To me this is a broader issue.  This is an issue of another social 
force, albeit small -- the left, working to question and undermine 
through various issues, the foundation of a reason based society.

 From the other end of the political spectrum, various books like 
Chris Mooney's The Republican War on Science  followed how the 
ideology of the corporate and Christian right sectors, lead their 
treatment of the facts.  Their ends determined how they would deal 
with the evidence  available to them. This is what is contrary to an 
evidence-based "anti-evidence" politics if you will. 
That's what leads various observers and scientists to decry the 
right.  Some even say that the FAR Christian right wants to lead us 
to a pre-enlightenment era of feudal theocracy. OK, you all know 
this, but I also see something similar from the other side.

I think some left wingers are also practitioners of an anti-evidence 
politics.  In sum, they are the anti-science left. I've run across 
them in various venues in my travels in environmental justice work 
that I've been involved in since the late 80's.  Just as for the 
right, their ideology leads their treatment of the evidence available.

Anything that even appears to stand against what they value or 
contradicts their positions is to be opposed or at least open to 
question.  Anything that opposes or questions their adversaries has 
legitimacy (ie. acupuncture, anti HIV folks vs. medical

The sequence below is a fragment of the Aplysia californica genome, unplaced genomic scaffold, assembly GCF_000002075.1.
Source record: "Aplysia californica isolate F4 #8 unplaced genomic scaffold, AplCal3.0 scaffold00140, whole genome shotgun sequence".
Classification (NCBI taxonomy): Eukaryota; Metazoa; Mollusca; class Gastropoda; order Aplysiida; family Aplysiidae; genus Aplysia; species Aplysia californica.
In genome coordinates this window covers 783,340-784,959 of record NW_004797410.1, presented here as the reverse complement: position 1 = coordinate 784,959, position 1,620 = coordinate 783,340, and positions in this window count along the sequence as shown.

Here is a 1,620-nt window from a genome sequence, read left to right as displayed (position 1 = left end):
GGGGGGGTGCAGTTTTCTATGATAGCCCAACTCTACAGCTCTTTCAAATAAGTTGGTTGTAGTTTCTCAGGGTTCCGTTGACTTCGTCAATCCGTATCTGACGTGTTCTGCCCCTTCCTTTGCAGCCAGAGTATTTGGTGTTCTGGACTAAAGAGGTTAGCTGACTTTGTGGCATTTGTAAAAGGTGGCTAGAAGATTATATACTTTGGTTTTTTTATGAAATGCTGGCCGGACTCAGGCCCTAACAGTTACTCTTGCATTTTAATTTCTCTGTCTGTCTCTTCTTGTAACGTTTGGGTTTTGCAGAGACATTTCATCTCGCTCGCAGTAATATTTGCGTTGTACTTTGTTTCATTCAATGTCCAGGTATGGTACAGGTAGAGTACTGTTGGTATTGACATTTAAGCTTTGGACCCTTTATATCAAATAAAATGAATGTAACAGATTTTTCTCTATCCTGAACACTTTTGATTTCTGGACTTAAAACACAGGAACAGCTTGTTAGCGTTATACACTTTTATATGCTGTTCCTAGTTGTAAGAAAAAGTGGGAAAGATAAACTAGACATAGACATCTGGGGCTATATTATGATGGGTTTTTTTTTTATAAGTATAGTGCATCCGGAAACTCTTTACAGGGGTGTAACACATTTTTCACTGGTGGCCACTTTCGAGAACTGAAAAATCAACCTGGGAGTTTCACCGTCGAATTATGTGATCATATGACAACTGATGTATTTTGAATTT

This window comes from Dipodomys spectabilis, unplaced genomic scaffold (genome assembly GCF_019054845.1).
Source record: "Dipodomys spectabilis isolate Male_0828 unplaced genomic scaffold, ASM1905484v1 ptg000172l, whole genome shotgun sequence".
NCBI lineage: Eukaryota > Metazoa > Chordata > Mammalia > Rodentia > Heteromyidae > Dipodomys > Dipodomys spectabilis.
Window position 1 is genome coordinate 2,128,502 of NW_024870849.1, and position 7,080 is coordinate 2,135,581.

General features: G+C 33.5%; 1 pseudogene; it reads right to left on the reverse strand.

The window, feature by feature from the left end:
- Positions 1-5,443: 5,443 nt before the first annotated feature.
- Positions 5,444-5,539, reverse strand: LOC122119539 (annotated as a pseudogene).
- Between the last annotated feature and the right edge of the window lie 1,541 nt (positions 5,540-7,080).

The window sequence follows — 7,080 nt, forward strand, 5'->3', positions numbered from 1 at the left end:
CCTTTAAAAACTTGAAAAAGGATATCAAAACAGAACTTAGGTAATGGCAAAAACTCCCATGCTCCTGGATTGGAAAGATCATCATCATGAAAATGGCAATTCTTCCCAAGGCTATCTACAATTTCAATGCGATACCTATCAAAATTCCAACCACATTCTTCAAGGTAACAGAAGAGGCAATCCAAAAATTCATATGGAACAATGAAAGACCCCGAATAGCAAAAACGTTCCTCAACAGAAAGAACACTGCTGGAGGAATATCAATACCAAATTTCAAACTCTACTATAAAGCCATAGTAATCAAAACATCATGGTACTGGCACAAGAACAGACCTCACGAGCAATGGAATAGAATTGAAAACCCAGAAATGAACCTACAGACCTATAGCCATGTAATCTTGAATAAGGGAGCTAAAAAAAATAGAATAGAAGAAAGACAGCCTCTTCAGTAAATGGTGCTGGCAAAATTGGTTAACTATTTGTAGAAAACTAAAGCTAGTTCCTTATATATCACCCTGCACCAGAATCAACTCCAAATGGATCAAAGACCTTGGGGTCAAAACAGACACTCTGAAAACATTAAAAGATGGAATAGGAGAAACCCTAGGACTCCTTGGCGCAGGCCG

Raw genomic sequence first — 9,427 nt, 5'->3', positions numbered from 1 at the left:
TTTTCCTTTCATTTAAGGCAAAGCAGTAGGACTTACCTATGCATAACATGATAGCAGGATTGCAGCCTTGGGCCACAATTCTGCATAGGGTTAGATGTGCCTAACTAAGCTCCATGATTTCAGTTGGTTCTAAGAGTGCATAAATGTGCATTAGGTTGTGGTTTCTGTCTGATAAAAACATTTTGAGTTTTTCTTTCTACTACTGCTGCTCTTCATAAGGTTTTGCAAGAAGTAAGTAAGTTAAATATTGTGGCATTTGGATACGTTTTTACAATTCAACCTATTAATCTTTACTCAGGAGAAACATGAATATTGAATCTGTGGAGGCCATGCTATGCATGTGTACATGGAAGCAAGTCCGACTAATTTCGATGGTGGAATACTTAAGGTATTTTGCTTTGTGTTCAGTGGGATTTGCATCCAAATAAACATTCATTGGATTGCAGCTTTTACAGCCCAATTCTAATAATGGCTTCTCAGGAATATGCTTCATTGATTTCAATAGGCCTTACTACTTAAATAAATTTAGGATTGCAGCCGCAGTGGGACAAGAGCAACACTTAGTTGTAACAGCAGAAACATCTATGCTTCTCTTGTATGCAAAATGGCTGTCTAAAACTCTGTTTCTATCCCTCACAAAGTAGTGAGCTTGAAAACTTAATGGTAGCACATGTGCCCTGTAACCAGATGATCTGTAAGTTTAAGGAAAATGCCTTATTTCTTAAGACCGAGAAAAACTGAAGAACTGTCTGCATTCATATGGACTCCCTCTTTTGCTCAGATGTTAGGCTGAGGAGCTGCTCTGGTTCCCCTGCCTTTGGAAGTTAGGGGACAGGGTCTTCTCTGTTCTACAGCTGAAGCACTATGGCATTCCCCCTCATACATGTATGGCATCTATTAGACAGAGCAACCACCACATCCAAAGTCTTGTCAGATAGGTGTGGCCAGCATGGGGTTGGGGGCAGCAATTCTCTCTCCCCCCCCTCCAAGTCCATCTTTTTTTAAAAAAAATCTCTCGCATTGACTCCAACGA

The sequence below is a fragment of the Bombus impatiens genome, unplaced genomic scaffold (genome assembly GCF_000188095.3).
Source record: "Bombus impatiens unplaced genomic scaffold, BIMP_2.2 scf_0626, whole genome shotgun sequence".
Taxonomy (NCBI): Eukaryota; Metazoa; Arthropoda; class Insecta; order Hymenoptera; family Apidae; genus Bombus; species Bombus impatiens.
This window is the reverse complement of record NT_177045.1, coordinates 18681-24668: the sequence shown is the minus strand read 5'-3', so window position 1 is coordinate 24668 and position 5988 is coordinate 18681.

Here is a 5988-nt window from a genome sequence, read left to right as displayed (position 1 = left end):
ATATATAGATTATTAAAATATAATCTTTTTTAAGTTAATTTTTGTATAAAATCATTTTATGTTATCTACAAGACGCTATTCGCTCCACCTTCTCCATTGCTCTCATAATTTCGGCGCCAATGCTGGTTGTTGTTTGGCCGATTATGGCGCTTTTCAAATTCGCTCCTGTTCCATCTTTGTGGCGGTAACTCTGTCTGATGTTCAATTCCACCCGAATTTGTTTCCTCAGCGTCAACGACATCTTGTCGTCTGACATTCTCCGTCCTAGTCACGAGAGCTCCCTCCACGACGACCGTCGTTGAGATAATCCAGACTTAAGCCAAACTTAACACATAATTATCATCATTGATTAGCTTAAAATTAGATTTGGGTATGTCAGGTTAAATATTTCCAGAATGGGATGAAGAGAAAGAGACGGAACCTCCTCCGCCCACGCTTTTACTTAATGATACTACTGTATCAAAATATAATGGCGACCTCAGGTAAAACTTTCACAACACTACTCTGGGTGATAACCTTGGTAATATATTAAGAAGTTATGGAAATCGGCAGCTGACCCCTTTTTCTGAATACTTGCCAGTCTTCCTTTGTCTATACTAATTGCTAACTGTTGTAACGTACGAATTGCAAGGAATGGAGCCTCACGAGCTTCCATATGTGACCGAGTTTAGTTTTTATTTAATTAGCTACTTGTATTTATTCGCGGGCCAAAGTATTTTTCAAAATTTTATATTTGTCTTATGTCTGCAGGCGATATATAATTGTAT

establishment).  They'll hang their hat on the most flaky practices 
or positions with the the most meager, poor quality supporting 
evidence as long as it stands in opposition to their adversaries.

To me, this is as bad as the right wing anti-science forces.  I think 
that they, from the other end, chip away at the enlightenment 
foundation of our society right along with corporatists and 
Christians on the other end.

I think a way to get to the bottom line to ask these guys,  does 
evidence lead ideology or does ideology lead evidence?

I'll give you folks an example of this kind of test that my thesis 
advisor (another red diaper baby) gave me during graduate school.  He 
knew I was a progressive and had worked on civil and human rights in 
the Latino community in NYC, he also knew  I was an early proponent 
of environmental justice even when the name wasn't coined.  So he 
asked me what if researchers had completed a study and found that 
white people were of superior intelligence to people of color, would 
I believe the conclusions?  What if the study was rock solid, 
completely water tight.  Then I went through a series of questions 
and caveats and he replied yes this study took that into account. 
Ultimately, the idea was that all possible criticisms from all 
corners (people of color, civil libertarians etc.) were taken into 
account and controlled for.  Would I believe it?  I said, well if all 
these possible concerns and questions were taken into account and 
controlled for, I'd have to believe that all white people are of 
superior intelligence to all people of color.  He said, OK you will 
be a good scientist.  I took that to mean that if the evidence stood 
contrary to one of my most treasured beliefs, and I still believed in 
it, then evidence led ideology.

I think that many members of the left would fail this test.  If they 
do, they are of the anti-science left.  I don't know what that makes 
them, but I know I don't agree with them.  Further, people with these 
views, and WBAI and KPFA are chock full of them,  can adversely 
affect many people especially on health related matters.  Not as many 
as the right can thankfully!

I would have to ask, what is to be done about the anti-science left?

Jose Morales Ph.D.